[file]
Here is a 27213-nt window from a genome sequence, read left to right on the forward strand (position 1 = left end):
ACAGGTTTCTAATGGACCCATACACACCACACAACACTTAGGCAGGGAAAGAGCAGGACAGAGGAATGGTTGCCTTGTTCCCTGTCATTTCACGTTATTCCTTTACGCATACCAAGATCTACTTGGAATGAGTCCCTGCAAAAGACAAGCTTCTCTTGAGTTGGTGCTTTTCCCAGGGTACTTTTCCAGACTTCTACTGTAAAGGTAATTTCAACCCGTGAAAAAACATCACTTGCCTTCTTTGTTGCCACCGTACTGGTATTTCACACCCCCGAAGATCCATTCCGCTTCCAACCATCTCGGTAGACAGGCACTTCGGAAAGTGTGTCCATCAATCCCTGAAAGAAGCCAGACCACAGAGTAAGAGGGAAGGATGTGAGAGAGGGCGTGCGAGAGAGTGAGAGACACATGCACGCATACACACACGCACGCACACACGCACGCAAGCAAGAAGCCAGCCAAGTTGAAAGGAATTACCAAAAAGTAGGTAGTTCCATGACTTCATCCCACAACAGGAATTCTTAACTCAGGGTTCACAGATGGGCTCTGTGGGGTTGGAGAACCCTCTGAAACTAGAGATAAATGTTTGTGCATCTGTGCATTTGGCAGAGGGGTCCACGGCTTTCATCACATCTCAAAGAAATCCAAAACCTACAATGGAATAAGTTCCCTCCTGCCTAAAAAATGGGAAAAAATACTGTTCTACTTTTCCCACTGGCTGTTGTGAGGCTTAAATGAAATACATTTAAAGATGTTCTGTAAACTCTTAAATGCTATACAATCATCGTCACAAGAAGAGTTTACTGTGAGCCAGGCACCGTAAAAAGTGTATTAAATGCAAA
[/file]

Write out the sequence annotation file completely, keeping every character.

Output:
Here is a 27213-nt window from a genome sequence, read left to right on the forward strand (position 1 = left end):
ACAGGTTTCTAATGGACCCATACACACCACACAACACTTAGGCAGGGAAAGAGCAGGACAGAGGAATGGTTGCCTTGTTCCCTGTCATTTCACGTTATTCCTTTACGCATACCAAGATCTACTTGGAATGAGTCCCTGCAAAAGACAAGCTTCTCTTGAGTTGGTGCTTTTCCCAGGGTACTTTTCCAGACTTCTACTGTAAAGGTAATTTCAACCCGTGAAAAAACATCACTTGCCTTCTTTGTTGCCACCGTACTGGTATTTCACACCCCCGAAGATCCATTCCGCTTCCAACCATCTCGGTAGACAGGCACTTCGGAAAGTGTGTCCATCAATCCCTGAAAGAAGCCAGACCACAGAGTAAGAGGGAAGGATGTGAGAGAGGGCGTGCGAGAGAGTGAGAGACACATGCACGCATACACACACGCACGCACACACGCACGCAAGCAAGAAGCCAGCCAAGTTGAAAGGAATTACCAAAAAGTAGGTAGTTCCATGACTTCATCCCACAACAGGAATTCTTAACTCAGGGTTCACAGATGGGCTCTGTGGGGTTGGAGAACCCTCTGAAACTAGAGATAAATGTTTGTGCATCTGTGCATTTGGCAGAGGGGTCCACGGCTTTCATCACATCTCAAAGAAATCCAAAACCTACAATGGAATAAGTTCCCTCCTGCCTAAAAAATGGGAAAAAATACTGTTCTACTTTTCCCACTGGCTGTTGTGAGGCTTAAATGAAATACATTTAAAGATGTTCTGTAAACTCTTAAATGCTATACAATCATCGTCACAAGAAGAGTTTACTGTGAGCCAGGCACCGTAAAAAGTGTATTAAATGCAAA